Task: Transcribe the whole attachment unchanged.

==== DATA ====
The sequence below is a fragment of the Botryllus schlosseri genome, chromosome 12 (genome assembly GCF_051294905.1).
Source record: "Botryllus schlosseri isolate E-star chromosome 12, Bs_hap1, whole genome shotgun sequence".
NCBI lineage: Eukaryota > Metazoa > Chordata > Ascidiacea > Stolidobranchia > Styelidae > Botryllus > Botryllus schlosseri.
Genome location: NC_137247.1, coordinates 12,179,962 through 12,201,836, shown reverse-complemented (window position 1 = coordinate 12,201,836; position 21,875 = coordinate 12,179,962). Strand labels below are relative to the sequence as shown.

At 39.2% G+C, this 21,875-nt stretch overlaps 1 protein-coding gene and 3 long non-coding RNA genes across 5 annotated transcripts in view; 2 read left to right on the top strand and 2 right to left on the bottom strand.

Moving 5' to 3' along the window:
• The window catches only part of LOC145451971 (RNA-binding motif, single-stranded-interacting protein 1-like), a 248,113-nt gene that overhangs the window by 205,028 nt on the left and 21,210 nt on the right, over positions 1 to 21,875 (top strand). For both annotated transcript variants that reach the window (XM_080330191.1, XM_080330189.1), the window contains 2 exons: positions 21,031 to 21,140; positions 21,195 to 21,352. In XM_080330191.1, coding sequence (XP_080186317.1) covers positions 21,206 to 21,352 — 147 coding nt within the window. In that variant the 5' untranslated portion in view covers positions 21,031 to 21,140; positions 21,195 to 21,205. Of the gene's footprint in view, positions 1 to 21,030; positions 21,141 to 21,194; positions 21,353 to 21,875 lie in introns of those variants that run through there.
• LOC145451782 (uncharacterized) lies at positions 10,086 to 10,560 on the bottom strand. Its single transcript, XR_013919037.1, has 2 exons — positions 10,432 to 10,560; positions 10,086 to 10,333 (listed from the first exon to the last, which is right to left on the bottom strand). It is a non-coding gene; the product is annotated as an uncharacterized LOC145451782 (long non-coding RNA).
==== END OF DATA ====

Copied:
The sequence below is a fragment of the Botryllus schlosseri genome, chromosome 12 (genome assembly GCF_051294905.1).
Source record: "Botryllus schlosseri isolate E-star chromosome 12, Bs_hap1, whole genome shotgun sequence".
NCBI lineage: Eukaryota > Metazoa > Chordata > Ascidiacea > Stolidobranchia > Styelidae > Botryllus > Botryllus schlosseri.
Genome location: NC_137247.1, coordinates 12,179,962 through 12,201,836, shown reverse-complemented (window position 1 = coordinate 12,201,836; position 21,875 = coordinate 12,179,962). Strand labels below are relative to the sequence as shown.

At 39.2% G+C, this 21,875-nt stretch overlaps 1 protein-coding gene and 3 long non-coding RNA genes across 5 annotated transcripts in view; 2 read left to right on the top strand and 2 right to left on the bottom strand.

Moving 5' to 3' along the window:
• The window catches only part of LOC145451971 (RNA-binding motif, single-stranded-interacting protein 1-like), a 248,113-nt gene that overhangs the window by 205,028 nt on the left and 21,210 nt on the right, over positions 1 to 21,875 (top strand). For both annotated transcript variants that reach the window (XM_080330191.1, XM_080330189.1), the window contains 2 exons: positions 21,031 to 21,140; positions 21,195 to 21,352. In XM_080330191.1, coding sequence (XP_080186317.1) covers positions 21,206 to 21,352 — 147 coding nt within the window. In that variant the 5' untranslated portion in view covers positions 21,031 to 21,140; positions 21,195 to 21,205. Of the gene's footprint in view, positions 1 to 21,030; positions 21,141 to 21,194; positions 21,353 to 21,875 lie in introns of those variants that run through there.
• LOC145451782 (uncharacterized) lies at positions 10,086 to 10,560 on the bottom strand. Its single transcript, XR_013919037.1, has 2 exons — positions 10,432 to 10,560; positions 10,086 to 10,333 (listed from the first exon to the last, which is right to left on the bottom strand). It is a non-coding gene; the product is annotated as an uncharacterized LOC145451782 (long non-coding RNA).